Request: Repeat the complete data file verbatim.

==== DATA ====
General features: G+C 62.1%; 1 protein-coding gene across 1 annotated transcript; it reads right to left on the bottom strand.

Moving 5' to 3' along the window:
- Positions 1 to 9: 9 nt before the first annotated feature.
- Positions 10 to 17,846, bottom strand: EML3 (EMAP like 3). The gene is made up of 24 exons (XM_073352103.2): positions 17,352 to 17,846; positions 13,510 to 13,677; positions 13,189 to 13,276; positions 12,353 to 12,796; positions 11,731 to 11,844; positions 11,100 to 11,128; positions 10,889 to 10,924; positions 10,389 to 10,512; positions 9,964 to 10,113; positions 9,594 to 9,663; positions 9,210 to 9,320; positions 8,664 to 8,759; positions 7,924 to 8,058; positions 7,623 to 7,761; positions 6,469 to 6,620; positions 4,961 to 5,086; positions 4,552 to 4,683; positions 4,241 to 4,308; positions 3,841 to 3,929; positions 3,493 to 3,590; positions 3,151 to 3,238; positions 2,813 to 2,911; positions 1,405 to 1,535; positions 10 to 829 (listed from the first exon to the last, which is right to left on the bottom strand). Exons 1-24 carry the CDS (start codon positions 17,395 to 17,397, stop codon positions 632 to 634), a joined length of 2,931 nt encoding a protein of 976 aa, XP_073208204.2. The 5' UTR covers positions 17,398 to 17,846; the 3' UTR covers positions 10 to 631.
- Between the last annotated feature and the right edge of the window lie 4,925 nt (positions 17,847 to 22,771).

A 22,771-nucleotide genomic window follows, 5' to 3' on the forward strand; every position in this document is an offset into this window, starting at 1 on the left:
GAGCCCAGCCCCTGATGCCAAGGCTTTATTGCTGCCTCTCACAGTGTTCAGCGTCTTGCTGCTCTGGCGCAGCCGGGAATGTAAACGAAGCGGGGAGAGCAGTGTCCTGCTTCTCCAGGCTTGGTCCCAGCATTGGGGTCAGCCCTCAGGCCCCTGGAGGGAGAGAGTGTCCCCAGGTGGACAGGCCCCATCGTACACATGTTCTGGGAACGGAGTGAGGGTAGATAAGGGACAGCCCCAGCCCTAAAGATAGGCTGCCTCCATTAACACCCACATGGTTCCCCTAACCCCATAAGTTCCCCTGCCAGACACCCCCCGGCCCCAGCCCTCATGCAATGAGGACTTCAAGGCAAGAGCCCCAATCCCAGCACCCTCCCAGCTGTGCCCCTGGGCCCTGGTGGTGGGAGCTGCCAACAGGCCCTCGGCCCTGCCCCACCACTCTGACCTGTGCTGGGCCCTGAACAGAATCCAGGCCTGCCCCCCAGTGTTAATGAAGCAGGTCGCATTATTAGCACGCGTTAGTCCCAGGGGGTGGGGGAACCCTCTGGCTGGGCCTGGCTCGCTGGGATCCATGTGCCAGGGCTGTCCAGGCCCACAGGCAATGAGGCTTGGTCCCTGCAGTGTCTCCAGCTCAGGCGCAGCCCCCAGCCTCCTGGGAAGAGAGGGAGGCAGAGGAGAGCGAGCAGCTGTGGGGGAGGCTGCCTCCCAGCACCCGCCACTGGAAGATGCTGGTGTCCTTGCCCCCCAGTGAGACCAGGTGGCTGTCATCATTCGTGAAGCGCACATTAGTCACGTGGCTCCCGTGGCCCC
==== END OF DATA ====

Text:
General features: G+C 62.1%; 1 protein-coding gene across 1 annotated transcript; it reads right to left on the bottom strand.

Moving 5' to 3' along the window:
- Positions 1 to 9: 9 nt before the first annotated feature.
- Positions 10 to 17,846, bottom strand: EML3 (EMAP like 3). The gene is made up of 24 exons (XM_073352103.2): positions 17,352 to 17,846; positions 13,510 to 13,677; positions 13,189 to 13,276; positions 12,353 to 12,796; positions 11,731 to 11,844; positions 11,100 to 11,128; positions 10,889 to 10,924; positions 10,389 to 10,512; positions 9,964 to 10,113; positions 9,594 to 9,663; positions 9,210 to 9,320; positions 8,664 to 8,759; positions 7,924 to 8,058; positions 7,623 to 7,761; positions 6,469 to 6,620; positions 4,961 to 5,086; positions 4,552 to 4,683; positions 4,241 to 4,308; positions 3,841 to 3,929; positions 3,493 to 3,590; positions 3,151 to 3,238; positions 2,813 to 2,911; positions 1,405 to 1,535; positions 10 to 829 (listed from the first exon to the last, which is right to left on the bottom strand). Exons 1-24 carry the CDS (start codon positions 17,395 to 17,397, stop codon positions 632 to 634), a joined length of 2,931 nt encoding a protein of 976 aa, XP_073208204.2. The 5' UTR covers positions 17,398 to 17,846; the 3' UTR covers positions 10 to 631.
- Between the last annotated feature and the right edge of the window lie 4,925 nt (positions 17,847 to 22,771).

A 22,771-nucleotide genomic window follows, 5' to 3' on the forward strand; every position in this document is an offset into this window, starting at 1 on the left:
GAGCCCAGCCCCTGATGCCAAGGCTTTATTGCTGCCTCTCACAGTGTTCAGCGTCTTGCTGCTCTGGCGCAGCCGGGAATGTAAACGAAGCGGGGAGAGCAGTGTCCTGCTTCTCCAGGCTTGGTCCCAGCATTGGGGTCAGCCCTCAGGCCCCTGGAGGGAGAGAGTGTCCCCAGGTGGACAGGCCCCATCGTACACATGTTCTGGGAACGGAGTGAGGGTAGATAAGGGACAGCCCCAGCCCTAAAGATAGGCTGCCTCCATTAACACCCACATGGTTCCCCTAACCCCATAAGTTCCCCTGCCAGACACCCCCCGGCCCCAGCCCTCATGCAATGAGGACTTCAAGGCAAGAGCCCCAATCCCAGCACCCTCCCAGCTGTGCCCCTGGGCCCTGGTGGTGGGAGCTGCCAACAGGCCCTCGGCCCTGCCCCACCACTCTGACCTGTGCTGGGCCCTGAACAGAATCCAGGCCTGCCCCCCAGTGTTAATGAAGCAGGTCGCATTATTAGCACGCGTTAGTCCCAGGGGGTGGGGGAACCCTCTGGCTGGGCCTGGCTCGCTGGGATCCATGTGCCAGGGCTGTCCAGGCCCACAGGCAATGAGGCTTGGTCCCTGCAGTGTCTCCAGCTCAGGCGCAGCCCCCAGCCTCCTGGGAAGAGAGGGAGGCAGAGGAGAGCGAGCAGCTGTGGGGGAGGCTGCCTCCCAGCACCCGCCACTGGAAGATGCTGGTGTCCTTGCCCCCCAGTGAGACCAGGTGGCTGTCATCATTCGTGAAGCGCACATTAGTCACGTGGCTCCCGTGGCCCC